Alternatively, you could make (or have made) a bone nut at the required height. I would recommend a minimum of ¼” and a maximum of ½” depending upon your choice.  Most ‘built’ lap guitars utilise a metal saddle insert which increases sustain and resonance through the guitar body. Stainless Steel is the preferred material and bicycle spokes are the common substitute.
    The metal saddle isn’t essential but it will make a significant difference to a guitar that lacks sustain and will increase the brightness of the sound too.  Unlike a regular nut, the strings for lap playing are flat on the top of the string. This makes it easier to block strings with the bar without pushing onto to the string too hard or causing the strings to buzz or rattle due to uneven height.


Converting an acoustic guitar for lap style playing by Tom Doughty
The main components for the job.
The nut extender is essential and a solid one
rather than pressed is better as they can be filed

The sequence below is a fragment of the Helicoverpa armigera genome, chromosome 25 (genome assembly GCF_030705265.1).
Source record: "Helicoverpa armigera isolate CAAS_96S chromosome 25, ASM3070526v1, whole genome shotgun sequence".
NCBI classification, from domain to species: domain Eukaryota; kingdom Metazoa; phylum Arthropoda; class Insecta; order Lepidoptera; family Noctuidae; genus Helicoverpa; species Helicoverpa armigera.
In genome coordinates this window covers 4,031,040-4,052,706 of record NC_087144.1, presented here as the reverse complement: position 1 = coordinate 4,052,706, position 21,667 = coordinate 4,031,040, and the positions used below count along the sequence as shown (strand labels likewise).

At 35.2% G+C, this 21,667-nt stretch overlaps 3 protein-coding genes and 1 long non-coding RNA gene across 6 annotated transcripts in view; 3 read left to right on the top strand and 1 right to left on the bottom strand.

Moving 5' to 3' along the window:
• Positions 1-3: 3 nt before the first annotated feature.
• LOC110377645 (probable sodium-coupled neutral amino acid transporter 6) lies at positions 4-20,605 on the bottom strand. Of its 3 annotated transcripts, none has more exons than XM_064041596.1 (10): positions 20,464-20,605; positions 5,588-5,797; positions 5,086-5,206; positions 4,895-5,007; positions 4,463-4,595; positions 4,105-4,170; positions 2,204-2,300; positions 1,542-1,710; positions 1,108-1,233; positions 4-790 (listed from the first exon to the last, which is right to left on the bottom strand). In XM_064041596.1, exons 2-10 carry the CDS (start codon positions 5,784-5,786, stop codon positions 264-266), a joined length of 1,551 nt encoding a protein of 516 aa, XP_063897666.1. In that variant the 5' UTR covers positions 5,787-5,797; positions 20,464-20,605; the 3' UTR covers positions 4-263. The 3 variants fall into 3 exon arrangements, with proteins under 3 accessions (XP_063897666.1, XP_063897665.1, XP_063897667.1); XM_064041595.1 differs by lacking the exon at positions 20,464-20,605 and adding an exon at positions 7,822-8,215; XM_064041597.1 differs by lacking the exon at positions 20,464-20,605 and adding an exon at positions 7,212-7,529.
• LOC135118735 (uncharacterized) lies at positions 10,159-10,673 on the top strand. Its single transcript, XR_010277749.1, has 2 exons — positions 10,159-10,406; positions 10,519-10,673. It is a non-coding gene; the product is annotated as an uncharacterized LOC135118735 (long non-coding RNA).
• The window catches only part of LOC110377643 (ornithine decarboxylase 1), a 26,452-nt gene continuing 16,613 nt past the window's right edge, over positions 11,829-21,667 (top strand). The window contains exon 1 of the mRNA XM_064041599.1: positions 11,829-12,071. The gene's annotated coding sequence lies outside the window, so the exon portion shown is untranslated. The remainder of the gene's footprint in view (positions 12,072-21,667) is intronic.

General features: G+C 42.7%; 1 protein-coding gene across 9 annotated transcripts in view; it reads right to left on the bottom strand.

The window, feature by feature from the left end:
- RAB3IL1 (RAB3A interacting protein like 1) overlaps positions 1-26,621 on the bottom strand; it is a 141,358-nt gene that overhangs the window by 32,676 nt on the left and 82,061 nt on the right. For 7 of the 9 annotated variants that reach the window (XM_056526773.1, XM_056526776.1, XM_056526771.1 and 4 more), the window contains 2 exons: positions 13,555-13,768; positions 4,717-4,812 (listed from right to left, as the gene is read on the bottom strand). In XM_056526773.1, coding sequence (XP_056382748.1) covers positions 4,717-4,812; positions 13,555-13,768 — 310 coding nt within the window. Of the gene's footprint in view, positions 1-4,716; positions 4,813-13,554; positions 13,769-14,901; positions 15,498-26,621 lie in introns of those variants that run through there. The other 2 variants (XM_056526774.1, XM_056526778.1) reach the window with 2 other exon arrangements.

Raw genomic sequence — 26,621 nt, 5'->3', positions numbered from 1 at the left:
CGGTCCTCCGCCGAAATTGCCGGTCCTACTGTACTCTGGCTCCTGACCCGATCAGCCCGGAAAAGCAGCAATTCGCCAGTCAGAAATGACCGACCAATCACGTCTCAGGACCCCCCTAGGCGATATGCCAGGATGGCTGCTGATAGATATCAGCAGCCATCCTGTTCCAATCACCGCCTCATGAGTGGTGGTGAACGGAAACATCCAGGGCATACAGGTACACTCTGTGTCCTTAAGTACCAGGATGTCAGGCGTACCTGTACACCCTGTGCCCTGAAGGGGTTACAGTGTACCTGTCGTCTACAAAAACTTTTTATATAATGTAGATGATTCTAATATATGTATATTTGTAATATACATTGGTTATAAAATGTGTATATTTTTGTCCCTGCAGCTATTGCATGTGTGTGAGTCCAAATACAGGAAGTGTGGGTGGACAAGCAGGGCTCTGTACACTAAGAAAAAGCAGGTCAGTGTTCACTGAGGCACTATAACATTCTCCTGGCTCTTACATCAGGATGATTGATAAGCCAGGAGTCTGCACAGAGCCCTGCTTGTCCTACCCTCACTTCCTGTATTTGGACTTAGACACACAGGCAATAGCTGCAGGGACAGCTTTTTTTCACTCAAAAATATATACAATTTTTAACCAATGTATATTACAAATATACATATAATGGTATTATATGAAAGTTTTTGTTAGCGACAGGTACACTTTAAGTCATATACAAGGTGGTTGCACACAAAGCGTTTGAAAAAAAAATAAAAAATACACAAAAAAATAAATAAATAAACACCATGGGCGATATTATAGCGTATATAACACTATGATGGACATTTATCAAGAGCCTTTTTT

to suit and hold the strings well.
The brass nut on the left was with a 1920s Hawaiian guitar
made by Tabu in Hawaii.
The stainless steel rod to replace the saddle is desirable but not essential.
This is a plain, straight bicycle spoke.


Converting an acoustic guitar for lap style playing by Tom Doughty
A view of the installed nut raiser on top of the original bone nut.
String height is About ¼”.

Converting an acoustic guitar for lap style playing by Tom Doughty
Converting an acoustic guitar for lap style playing by Tom Doughty
Here’s the whole thing: It has a label depicting the ukulele player,
Paul Summers and was discovered in a house clearance
in Manchester some years ago.